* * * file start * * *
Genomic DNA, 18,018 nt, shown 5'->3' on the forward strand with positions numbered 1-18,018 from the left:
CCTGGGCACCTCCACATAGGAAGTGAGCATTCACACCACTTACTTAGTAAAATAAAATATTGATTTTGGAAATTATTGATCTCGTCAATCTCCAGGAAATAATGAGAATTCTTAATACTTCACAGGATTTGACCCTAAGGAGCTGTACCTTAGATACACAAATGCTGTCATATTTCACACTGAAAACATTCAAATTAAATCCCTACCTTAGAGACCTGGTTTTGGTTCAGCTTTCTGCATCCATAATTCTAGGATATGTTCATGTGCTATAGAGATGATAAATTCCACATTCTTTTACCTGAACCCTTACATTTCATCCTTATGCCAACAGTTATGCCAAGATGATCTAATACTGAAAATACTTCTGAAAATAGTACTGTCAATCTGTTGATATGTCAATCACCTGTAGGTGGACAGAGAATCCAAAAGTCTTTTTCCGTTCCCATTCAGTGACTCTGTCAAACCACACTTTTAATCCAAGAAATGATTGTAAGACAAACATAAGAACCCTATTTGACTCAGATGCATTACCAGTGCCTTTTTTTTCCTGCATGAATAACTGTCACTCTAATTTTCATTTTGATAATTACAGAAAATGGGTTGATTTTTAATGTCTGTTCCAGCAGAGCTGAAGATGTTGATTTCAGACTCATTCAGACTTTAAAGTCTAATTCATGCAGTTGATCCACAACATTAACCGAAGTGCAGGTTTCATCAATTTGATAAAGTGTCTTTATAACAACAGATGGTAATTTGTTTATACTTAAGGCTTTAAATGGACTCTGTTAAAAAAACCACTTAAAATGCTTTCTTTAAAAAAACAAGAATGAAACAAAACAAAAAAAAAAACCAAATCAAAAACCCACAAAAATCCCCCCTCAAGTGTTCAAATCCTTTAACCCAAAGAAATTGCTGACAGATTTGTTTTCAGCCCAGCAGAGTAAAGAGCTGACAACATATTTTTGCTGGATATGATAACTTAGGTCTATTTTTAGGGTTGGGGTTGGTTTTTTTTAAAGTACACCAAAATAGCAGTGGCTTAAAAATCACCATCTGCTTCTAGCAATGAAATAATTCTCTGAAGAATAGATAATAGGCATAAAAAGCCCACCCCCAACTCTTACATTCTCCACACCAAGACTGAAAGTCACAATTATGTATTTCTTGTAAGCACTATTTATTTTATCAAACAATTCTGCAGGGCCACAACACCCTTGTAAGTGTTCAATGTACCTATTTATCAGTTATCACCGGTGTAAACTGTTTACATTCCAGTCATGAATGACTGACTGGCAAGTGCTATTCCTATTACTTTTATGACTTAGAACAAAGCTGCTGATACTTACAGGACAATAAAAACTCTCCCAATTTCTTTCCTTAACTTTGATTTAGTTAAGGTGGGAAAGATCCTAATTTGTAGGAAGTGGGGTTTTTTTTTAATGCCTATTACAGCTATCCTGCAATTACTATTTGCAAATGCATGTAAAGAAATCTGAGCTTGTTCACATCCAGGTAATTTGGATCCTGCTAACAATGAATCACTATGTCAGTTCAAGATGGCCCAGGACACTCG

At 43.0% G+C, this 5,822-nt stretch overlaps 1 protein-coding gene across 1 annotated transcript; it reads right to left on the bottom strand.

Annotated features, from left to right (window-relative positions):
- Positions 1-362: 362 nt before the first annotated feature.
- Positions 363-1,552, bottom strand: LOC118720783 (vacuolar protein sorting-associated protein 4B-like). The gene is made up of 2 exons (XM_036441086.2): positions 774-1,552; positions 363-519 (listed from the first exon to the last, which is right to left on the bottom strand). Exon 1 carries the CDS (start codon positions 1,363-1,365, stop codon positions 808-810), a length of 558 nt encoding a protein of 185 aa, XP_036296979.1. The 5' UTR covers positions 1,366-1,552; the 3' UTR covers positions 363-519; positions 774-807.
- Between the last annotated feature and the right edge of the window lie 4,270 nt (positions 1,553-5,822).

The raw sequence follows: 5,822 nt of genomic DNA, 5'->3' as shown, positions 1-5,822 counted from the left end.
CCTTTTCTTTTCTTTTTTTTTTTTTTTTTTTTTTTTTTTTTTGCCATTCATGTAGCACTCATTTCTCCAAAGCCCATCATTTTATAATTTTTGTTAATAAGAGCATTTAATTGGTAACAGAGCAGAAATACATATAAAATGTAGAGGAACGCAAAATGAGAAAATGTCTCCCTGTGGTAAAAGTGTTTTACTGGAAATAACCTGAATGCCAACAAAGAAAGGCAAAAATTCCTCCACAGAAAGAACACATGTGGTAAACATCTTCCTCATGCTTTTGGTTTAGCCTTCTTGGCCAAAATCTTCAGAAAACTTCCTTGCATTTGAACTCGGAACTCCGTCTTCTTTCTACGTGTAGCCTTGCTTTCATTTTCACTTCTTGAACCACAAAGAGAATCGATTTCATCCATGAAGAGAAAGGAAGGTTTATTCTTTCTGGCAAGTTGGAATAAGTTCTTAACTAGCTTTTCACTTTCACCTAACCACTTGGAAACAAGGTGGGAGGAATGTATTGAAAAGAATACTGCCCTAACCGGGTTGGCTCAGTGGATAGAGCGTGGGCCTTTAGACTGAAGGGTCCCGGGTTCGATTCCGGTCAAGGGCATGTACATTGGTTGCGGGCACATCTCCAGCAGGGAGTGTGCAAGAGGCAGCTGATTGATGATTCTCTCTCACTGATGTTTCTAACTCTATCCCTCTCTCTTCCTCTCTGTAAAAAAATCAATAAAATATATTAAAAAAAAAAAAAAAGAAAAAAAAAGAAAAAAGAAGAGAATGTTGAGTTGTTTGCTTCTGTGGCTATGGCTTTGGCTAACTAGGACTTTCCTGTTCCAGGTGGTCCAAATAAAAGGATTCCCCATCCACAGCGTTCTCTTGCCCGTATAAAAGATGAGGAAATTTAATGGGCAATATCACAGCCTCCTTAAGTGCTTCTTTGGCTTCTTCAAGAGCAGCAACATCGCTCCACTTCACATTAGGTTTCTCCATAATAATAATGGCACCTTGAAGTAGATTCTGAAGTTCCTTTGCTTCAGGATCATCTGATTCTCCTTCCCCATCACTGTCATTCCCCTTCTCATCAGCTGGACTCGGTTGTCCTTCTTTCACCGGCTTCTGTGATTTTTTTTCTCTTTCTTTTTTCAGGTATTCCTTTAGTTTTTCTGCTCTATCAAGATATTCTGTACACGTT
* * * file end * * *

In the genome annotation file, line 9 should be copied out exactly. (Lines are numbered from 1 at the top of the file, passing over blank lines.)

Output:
CCTTTTCTTTTCTTTTTTTTTTTTTTTTTTTTTTTTTTTTTTGCCATTCATGTAGCACTCATTTCTCCAAAGCCCATCATTTTATAATTTTTGTTAATAAGAGCATTTAATTGGTAACAGAGCAGAAATACATATAAAATGTAGAGGAACGCAAAATGAGAAAATGTCTCCCTGTGGTAAAAGTGTTTTACTGGAAATAACCTGAATGCCAACAAAGAAAGGCAAAAATTCCTCCACAGAAAGAACACATGTGGTAAACATCTTCCTCATGCTTTTGGTTTAGCCTTCTTGGCCAAAATCTTCAGAAAACTTCCTTGCATTTGAACTCGGAACTCCGTCTTCTTTCTACGTGTAGCCTTGCTTTCATTTTCACTTCTTGAACCACAAAGAGAATCGATTTCATCCATGAAGAGAAAGGAAGGTTTATTCTTTCTGGCAAGTTGGAATAAGTTCTTAACTAGCTTTTCACTTTCACCTAACCACTTGGAAACAAGGTGGGAGGAATGTATTGAAAAGAATACTGCCCTAACCGGGTTGGCTCAGTGGATAGAGCGTGGGCCTTTAGACTGAAGGGTCCCGGGTTCGATTCCGGTCAAGGGCATGTACATTGGTTGCGGGCACATCTCCAGCAGGGAGTGTGCAAGAGGCAGCTGATTGATGATTCTCTCTCACTGATGTTTCTAACTCTATCCCTCTCTCTTCCTCTCTGTAAAAAAATCAATAAAATATATTAAAAAAAAAAAAAAAGAAAAAAAAAGAAAAAAGAAGAGAATGTTGAGTTGTTTGCTTCTGTGGCTATGGCTTTGGCTAACTAGGACTTTCCTGTTCCAGGTGGTCCAAATAAAAGGATTCCCCATCCACAGCGTTCTCTTGCCCGTATAAAAGATGAGGAAATTTAATGGGCAATATCACAGCCTCCTTAAGTGCTTCTTTGGCTTCTTCAAGAGCAGCAACATCGCTCCACTTCACATTAGGTTTCTCCATAATAATAATGGCACCTTGAAGTAGATTCTGAAGTTCCTTTGCTTCAGGATCATCTGATTCTCCTTCCCCATCACTGTCATTCCCCTTCTCATCAGCTGGACTCGGTTGTCCTTCTTTCACCGGCTTCTGTGATTTTTTTTCTCTTTCTTTTTTCAGGTATTCCTTTAGTTTTTCTGCTCTATCAAGATATTCTGTACACGTT